The buffing process, however, removes nearly all of the acrylics and binders added as the "finish"such that less than 1% of their original amount remains. The inconsistent fiber lengths are "cut" during buffing to a uniform surface. After this buffing, there are no significant"plastics" on the external surface; certainly none which can be seen with the naked eye.

You contend that the shoe is classifiable under subheading 6404.19.9030 of the Harmonized Tariff Schedule of the United States Annotated (HTSUSA).


Whether the approach wading shoe is classifiable in heading 6404, HTSUSA, as footwear with outer soles of rubber or plastics and uppers of textile materials?


Classification under the HTSUSA is made in accordance with the General Rules of Interpretation (GRI). GRI 1 provides that the classification of goods shall be determined according to the terms of the headings of the tariff schedule and any relative Section or Chapter Notes. In the event that the goods cannot be classified solely on the basis of GRI 1, and if the headings and legal notes do not otherwise require, the remaining GRI may then be applied. Heading 6404, HTSUSA, encompasses, in part, footwear with outer soles of rubber and uppers of textile materials, valued over $12 per pair.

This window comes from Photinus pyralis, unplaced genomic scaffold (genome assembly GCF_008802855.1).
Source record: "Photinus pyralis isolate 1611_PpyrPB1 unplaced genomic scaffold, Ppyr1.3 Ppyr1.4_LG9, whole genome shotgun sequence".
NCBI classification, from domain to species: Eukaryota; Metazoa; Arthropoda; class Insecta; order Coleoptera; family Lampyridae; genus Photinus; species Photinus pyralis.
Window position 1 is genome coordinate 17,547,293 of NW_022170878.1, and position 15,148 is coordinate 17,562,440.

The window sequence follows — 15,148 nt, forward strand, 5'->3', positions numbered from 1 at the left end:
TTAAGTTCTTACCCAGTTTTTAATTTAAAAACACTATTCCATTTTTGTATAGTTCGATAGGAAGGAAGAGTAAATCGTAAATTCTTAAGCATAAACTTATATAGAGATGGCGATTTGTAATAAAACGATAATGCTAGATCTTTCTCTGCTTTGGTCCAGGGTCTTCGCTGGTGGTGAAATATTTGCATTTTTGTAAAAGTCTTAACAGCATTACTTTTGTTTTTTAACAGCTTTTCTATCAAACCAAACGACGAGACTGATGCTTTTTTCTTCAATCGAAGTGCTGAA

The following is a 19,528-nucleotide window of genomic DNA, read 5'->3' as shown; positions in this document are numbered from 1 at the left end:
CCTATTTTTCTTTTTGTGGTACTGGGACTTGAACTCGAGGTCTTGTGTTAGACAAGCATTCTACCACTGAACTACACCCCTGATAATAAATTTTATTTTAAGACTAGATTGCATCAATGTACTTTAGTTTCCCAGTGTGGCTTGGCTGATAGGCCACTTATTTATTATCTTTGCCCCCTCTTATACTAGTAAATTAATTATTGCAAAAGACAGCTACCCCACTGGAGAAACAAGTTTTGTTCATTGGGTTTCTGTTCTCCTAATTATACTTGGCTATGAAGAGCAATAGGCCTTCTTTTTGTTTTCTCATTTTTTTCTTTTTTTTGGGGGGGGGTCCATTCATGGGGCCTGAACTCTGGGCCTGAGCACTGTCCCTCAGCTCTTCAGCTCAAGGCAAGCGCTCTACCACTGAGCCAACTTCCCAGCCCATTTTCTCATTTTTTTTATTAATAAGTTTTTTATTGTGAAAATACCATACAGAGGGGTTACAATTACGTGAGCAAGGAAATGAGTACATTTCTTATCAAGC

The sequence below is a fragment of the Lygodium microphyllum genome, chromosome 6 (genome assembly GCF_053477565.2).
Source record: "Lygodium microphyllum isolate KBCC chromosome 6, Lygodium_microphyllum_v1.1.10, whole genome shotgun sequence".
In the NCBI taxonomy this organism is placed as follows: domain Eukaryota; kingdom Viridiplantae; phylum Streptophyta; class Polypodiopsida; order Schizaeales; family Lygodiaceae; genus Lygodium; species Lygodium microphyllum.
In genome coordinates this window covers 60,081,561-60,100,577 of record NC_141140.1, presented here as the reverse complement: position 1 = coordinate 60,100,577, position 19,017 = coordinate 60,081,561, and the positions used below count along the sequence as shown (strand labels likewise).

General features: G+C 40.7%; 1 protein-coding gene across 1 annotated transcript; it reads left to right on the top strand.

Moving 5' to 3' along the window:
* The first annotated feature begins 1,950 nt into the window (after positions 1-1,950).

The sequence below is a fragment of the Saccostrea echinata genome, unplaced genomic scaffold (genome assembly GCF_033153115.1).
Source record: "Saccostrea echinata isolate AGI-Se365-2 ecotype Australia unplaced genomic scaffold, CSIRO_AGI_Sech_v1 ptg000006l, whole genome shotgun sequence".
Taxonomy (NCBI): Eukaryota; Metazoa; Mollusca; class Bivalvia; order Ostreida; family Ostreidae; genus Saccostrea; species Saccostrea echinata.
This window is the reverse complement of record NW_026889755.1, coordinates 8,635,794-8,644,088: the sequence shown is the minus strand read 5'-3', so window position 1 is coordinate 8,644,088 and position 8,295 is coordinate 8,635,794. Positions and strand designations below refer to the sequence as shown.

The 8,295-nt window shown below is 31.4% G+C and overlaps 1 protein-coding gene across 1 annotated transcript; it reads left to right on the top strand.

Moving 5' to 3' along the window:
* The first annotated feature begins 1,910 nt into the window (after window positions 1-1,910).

The Explanatory Notes (EN) to the Harmonized Commodity Description and Coding System, which represent the official interpretation of the tariff at the international level, facilitate classification under the HTSUSA by offering guidance in understanding the scope of the headings and GRI.

Among other merchandise, chapter 64, HTSUSA, covers footwear, gaiters and the like, and parts of such articles. Concerning the composition of materials which form footwear, note 3(a) to chapter 64 reads:

(a) the terms "rubber" and "plastics" include woven fabrics or other textile products with an external layer of rubber or plastics being visible to the naked eye; for the purpose of this provision, no account should be taken of any resulting change of color;

With respect to uppers which consist of two or more materials, like the shoe in this case, note 4(a) to chapter 64 states that: